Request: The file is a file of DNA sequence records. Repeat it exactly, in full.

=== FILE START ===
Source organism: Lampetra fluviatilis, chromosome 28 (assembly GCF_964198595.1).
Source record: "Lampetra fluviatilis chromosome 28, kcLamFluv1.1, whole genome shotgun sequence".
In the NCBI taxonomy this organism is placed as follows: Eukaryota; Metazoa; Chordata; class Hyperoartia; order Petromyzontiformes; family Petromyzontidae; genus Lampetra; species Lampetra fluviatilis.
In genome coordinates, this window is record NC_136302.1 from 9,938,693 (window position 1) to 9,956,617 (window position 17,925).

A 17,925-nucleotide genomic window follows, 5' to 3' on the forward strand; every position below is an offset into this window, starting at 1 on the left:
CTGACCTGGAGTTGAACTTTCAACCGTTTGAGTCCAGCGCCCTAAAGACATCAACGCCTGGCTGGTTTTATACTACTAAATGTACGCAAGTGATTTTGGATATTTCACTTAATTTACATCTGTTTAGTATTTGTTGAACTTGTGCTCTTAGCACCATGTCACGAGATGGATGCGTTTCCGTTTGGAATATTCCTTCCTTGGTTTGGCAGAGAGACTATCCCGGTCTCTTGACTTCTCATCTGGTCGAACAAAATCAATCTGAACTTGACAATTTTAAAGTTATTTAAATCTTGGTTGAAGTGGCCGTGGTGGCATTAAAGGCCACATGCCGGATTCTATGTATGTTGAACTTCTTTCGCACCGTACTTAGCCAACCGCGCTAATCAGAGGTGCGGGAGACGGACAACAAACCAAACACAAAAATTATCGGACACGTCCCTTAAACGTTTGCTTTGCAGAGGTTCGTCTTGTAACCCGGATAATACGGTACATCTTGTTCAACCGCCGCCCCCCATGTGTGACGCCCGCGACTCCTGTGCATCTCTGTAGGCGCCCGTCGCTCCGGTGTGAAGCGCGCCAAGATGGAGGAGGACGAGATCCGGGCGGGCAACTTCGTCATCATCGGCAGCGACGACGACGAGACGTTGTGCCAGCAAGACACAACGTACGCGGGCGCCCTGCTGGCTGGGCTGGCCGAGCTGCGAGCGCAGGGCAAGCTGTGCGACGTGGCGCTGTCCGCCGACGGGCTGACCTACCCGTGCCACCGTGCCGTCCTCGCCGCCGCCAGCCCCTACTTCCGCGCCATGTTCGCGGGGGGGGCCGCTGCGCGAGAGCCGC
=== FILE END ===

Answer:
Source organism: Lampetra fluviatilis, chromosome 28 (assembly GCF_964198595.1).
Source record: "Lampetra fluviatilis chromosome 28, kcLamFluv1.1, whole genome shotgun sequence".
In the NCBI taxonomy this organism is placed as follows: Eukaryota; Metazoa; Chordata; class Hyperoartia; order Petromyzontiformes; family Petromyzontidae; genus Lampetra; species Lampetra fluviatilis.
In genome coordinates, this window is record NC_136302.1 from 9,938,693 (window position 1) to 9,956,617 (window position 17,925).

A 17,925-nucleotide genomic window follows, 5' to 3' on the forward strand; every position below is an offset into this window, starting at 1 on the left:
CTGACCTGGAGTTGAACTTTCAACCGTTTGAGTCCAGCGCCCTAAAGACATCAACGCCTGGCTGGTTTTATACTACTAAATGTACGCAAGTGATTTTGGATATTTCACTTAATTTACATCTGTTTAGTATTTGTTGAACTTGTGCTCTTAGCACCATGTCACGAGATGGATGCGTTTCCGTTTGGAATATTCCTTCCTTGGTTTGGCAGAGAGACTATCCCGGTCTCTTGACTTCTCATCTGGTCGAACAAAATCAATCTGAACTTGACAATTTTAAAGTTATTTAAATCTTGGTTGAAGTGGCCGTGGTGGCATTAAAGGCCACATGCCGGATTCTATGTATGTTGAACTTCTTTCGCACCGTACTTAGCCAACCGCGCTAATCAGAGGTGCGGGAGACGGACAACAAACCAAACACAAAAATTATCGGACACGTCCCTTAAACGTTTGCTTTGCAGAGGTTCGTCTTGTAACCCGGATAATACGGTACATCTTGTTCAACCGCCGCCCCCCATGTGTGACGCCCGCGACTCCTGTGCATCTCTGTAGGCGCCCGTCGCTCCGGTGTGAAGCGCGCCAAGATGGAGGAGGACGAGATCCGGGCGGGCAACTTCGTCATCATCGGCAGCGACGACGACGAGACGTTGTGCCAGCAAGACACAACGTACGCGGGCGCCCTGCTGGCTGGGCTGGCCGAGCTGCGAGCGCAGGGCAAGCTGTGCGACGTGGCGCTGTCCGCCGACGGGCTGACCTACCCGTGCCACCGTGCCGTCCTCGCCGCCGCCAGCCCCTACTTCCGCGCCATGTTCGCGGGGGGGGCCGCTGCGCGAGAGCCGC